Comparative study suggests ultrasound is a faster and less-costly alternative to MRI in assessing meniscal tears

Michael H. Weier

Michael H. Weier

A comparative study of diagnostic efficacy suggests ultrasound has advantages over standard magnetic resonance imaging (MRI) for meniscus evaluations.[1]

MRI[2] is currently the standard objective diagnostic test for assessing and confirming meniscal[3] tears. It reveals whether and to what extent the lateral or medial meniscus is intact, torn or shredded. MRI is a useful clinical aid for the physician to recommend conservative versus surgical treatment. MRI is objective. It is accurate. And at a current range of approximately $430 to $850,[4] it is costly.[5]

Ultrasound[6] is another, less used, diagnostic test for assessing meniscal tears. Whereas MRI typically requires an attending or treating physician referral to a radiological clinic, many primary care physicians have the necessary equipment and ability to quickly and accurately perform ultrasound tests in their offices. Diagnostic ultrasound is quick, objective and less costly than MRI.[7]

The diagnostic test study compared MRI versus high resolution ultrasound results with surgical reports to confirm the existence, size and type (partial, full, or shredding) of meniscal tears. The study revealed that ultrasound was a very effective diagnostic tool for assessing and confirming meniscal tears. A ten percent inability to accurately assess lateral meniscal tears due to poor images is a weakness in ultrasound acknowledged by the study. Nonetheless, the researchers declared high resolution ultrasound is a quick, accurate and less costly alternative to MRI for assessing meniscal tears.

At less than half the cost of MRI, claims examiners should consider asking attending and treating physicians whether ultrasound versus MRI can provide necessary objective diagnostic evidence for meniscus tear evaluations and treatment recommendations.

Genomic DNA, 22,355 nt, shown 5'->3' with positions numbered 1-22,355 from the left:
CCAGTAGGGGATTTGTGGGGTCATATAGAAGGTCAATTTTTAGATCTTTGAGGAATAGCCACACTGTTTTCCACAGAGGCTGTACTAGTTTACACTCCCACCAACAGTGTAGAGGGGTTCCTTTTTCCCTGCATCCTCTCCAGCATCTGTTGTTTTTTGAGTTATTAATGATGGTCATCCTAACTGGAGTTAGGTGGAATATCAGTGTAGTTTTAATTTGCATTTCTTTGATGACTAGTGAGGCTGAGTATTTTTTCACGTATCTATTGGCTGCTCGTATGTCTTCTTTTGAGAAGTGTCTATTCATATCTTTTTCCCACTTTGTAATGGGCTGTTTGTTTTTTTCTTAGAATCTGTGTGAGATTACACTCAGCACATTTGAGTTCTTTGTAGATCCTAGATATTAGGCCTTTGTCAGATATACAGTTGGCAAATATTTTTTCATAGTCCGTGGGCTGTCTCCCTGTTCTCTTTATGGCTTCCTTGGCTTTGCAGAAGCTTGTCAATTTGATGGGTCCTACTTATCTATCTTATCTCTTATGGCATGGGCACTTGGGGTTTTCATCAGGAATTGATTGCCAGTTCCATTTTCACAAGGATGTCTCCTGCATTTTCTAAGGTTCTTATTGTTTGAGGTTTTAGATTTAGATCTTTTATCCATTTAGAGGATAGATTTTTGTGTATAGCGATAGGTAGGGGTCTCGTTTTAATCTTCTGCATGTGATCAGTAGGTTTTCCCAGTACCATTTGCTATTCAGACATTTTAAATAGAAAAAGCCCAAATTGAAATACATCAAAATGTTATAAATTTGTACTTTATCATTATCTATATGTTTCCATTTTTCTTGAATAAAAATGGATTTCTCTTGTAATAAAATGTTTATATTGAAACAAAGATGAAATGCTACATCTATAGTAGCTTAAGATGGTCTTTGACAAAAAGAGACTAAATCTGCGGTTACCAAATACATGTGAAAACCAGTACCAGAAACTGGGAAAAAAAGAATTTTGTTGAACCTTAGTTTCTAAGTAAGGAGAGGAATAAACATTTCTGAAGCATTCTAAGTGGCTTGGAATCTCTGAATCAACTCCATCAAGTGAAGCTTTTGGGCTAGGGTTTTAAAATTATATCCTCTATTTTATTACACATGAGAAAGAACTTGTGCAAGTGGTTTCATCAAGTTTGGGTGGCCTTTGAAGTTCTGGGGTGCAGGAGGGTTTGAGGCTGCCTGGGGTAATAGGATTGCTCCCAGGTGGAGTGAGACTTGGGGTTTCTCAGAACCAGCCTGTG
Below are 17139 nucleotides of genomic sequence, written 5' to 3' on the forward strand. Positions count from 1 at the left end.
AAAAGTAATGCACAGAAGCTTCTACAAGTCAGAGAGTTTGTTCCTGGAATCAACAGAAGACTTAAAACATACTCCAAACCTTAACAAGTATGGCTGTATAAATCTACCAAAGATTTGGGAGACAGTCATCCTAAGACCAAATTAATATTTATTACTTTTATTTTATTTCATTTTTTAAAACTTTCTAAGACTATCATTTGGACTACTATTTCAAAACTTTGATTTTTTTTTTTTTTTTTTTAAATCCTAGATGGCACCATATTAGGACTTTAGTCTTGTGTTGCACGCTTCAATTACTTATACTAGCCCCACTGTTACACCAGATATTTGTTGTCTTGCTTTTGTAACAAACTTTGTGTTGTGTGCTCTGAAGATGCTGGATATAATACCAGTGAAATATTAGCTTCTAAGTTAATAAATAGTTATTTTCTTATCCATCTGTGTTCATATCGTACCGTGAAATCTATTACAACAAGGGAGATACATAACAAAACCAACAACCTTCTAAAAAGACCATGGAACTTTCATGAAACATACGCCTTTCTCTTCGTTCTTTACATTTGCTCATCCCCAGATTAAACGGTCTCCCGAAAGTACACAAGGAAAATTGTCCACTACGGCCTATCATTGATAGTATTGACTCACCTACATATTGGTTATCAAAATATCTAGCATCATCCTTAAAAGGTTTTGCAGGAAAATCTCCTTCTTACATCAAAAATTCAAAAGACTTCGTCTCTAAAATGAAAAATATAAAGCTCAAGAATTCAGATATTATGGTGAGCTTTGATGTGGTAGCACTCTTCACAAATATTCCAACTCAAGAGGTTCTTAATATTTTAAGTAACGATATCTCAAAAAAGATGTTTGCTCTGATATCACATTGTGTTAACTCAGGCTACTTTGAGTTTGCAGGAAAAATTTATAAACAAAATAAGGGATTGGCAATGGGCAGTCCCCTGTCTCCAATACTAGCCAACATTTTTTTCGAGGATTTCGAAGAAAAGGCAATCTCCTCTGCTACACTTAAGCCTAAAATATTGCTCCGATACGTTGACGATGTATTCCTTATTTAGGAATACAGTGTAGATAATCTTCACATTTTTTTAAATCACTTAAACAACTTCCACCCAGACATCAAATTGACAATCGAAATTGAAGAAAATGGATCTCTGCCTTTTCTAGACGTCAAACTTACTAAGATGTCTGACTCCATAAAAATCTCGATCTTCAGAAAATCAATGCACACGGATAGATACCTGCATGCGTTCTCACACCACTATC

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[1] Yorikazu Akatsu, MD, PhD, et al., Accuracy of high-resolution ultrasound in the detection of meniscal tears and determination of the visible area of menisci, J Bone Joint Surg Am, 2015;97:799 (May 20, 2015). (see //

[2] MRI is a noninvasive medical test that uses powerful magnetic fields and radio waves to produce detailed pictures of organs, soft tissues and bone. The magnetic fields temporarily realign electrons of the hydrogen atoms in the body. Radio waves cause the aligned atoms to produce faint signals, which are used to create cross-sectional images, similar to slices of an apple. Unlike x-rays, MRI does not use ionizing radiation to produce pictures. See, Magnetic Resonance Imaging (MRI) – Body, //; Tests & Procedures: MRI, The Mayo Clinic, //

[3] The medial and lateral menisci are two C-shaped cartilages located on the top of the tibia bone and serve to cushion and protect the bones from wear and tear, and stabilize the knee joint. Knee Injury and Meniscus Tear, Ross Brakeville, WebMD, //, January 23, 2015; Torn Meniscus,, //, January 30, 2015.

[4] The 2014-2015 Washington State Department of Labor and Industries’ fee schedule reveals the cost of knee MRI is $438.15 without contrast, $681.87 with contrast and $836.52 comparative with and without contrast.

[5] Washington State Department of Labor and Industries, Professional Services Fee Schedule, Radiology Fees, Effective for Dates of Service on or After July 1, 2014. (see //

[6] Ultrasound uses high-frequency sound waves to produce images of internal organs and structures. MedlinePlus, U.S. Library of Medicine, National Institute of Health. (See web site, //

[7] Cost of complete ultrasound for the knee is $204.44 and limited ultrasound is $59.75, according to the 2014-2015 Washington State Department of Labor and Industries’ fee schedule.